Meditating / Sitting in silence, quiet and alert, observing the self without reacting brings forth many awarenesses. With continuous practice, this awareness grows, comes alive and stays alive in the undercurrents, ever-present even off-the-cushion. Which is exactly the point of daily meditation.
I think it is accurate to say that at one point in time, I was aware of nothing at a deeper level! I was reacting to people, things, emotions, situations and believing that was the only way. Fast-forward to post-Vipassana, and now I am aware of [some of] my reactions, and often even aware of a second level reaction to my initial reaction. Layers and layers of sankharas, reactions, should’s and should not’s etc.
A few months into seriously meditating I became aware of (what I think is) a strange phenomenon — my happiness makes me happy, sure… but what makes me even more happy is someone else’s misery. Awareness, equanimity, and loving-kindness allow me to tend to these (I’ll call them) human flaws with tender love and care.
Fast-forward yet another several months and I’ve noticed that I still react with happiness to someone’s misery if I do not like that person, or if my mind thinks they “deserve” it. I also noticed that if Person A is happy because Person B is unhappy, and I like Person B, then I am irritated with Person A for being happy for Person B’s misery. Oh, the games this mind plays! I am laughing to myself while writing this!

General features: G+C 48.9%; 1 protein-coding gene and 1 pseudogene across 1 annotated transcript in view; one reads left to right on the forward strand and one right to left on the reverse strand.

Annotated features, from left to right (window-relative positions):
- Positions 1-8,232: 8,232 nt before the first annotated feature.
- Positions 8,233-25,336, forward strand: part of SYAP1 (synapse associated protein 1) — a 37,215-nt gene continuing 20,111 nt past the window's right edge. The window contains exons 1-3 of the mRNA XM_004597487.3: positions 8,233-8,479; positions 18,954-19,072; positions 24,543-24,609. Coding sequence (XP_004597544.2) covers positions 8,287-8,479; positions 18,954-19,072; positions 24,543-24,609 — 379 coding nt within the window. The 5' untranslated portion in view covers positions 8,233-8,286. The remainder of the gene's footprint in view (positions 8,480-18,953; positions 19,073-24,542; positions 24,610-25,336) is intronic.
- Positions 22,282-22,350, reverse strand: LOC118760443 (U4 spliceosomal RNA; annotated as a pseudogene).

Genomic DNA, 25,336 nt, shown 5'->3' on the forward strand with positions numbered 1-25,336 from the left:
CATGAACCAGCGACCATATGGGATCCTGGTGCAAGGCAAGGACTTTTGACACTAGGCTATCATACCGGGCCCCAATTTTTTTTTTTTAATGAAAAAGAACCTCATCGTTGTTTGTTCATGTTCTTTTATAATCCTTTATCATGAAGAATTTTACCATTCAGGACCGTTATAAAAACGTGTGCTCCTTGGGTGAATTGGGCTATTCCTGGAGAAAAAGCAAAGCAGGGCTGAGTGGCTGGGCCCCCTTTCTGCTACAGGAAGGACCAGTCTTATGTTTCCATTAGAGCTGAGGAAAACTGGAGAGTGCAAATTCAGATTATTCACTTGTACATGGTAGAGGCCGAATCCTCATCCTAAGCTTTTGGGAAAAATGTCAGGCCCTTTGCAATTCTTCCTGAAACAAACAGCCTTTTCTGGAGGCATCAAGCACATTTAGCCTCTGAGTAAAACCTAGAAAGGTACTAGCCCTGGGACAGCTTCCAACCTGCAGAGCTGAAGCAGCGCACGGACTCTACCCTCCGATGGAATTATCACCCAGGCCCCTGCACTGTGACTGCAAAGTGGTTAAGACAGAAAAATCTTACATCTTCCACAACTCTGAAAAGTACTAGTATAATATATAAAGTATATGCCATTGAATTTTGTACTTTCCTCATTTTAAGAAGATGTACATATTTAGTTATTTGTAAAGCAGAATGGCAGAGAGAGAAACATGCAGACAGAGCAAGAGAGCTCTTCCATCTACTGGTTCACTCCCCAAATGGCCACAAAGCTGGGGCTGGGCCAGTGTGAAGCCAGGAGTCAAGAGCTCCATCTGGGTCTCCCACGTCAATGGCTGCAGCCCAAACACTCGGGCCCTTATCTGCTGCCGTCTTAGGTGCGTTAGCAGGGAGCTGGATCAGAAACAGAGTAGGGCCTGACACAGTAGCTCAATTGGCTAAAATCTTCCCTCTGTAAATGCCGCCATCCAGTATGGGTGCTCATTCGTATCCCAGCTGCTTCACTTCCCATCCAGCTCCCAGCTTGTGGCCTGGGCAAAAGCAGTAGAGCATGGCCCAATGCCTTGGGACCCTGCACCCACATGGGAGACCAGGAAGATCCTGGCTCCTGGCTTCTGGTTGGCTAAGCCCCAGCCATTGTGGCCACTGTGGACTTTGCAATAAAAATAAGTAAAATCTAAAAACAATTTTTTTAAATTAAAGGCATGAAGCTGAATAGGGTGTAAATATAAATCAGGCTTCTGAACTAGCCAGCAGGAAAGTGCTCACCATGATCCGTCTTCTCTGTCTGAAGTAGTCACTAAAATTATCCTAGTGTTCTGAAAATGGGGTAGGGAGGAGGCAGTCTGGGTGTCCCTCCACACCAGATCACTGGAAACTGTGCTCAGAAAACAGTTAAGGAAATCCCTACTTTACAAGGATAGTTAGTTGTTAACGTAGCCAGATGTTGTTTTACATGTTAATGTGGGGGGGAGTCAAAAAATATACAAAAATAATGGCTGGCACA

So.. here’s an idea!.. what if no one was liked or disliked? What if no one was categorized? What if everyone was treated like a tree? (I am referring to the following words)
When you go out into the woods and you look at trees, you see all these different trees. And some of them are bent, and some of them are straight, and some of them are evergreens, and some of them are whatever. And you look at the tree and you allow it. You appreciate it. You see why it is the way it is. You sort of understand that it didn’t get enough light, and so it turned that way. And you don’t get all emotional about it. You just allow it. You appreciate the tree. The minute you get near humans, you lose all that. And you are constantly saying ‘You’re too this, or I’m too this.’ That judging mind comes in. And so I practice turning people into trees. Which means appreciating them just the way they are.
– Ram Dass
One thought on “Let Them Be”
Wow, this is great. I will really try to keep this in mind when I find myself judging others, which happens all too readily. And for judging myself, also! During my fourth Vipassana course, I found that I was being much much less irritated and judgmental of other people. Progress!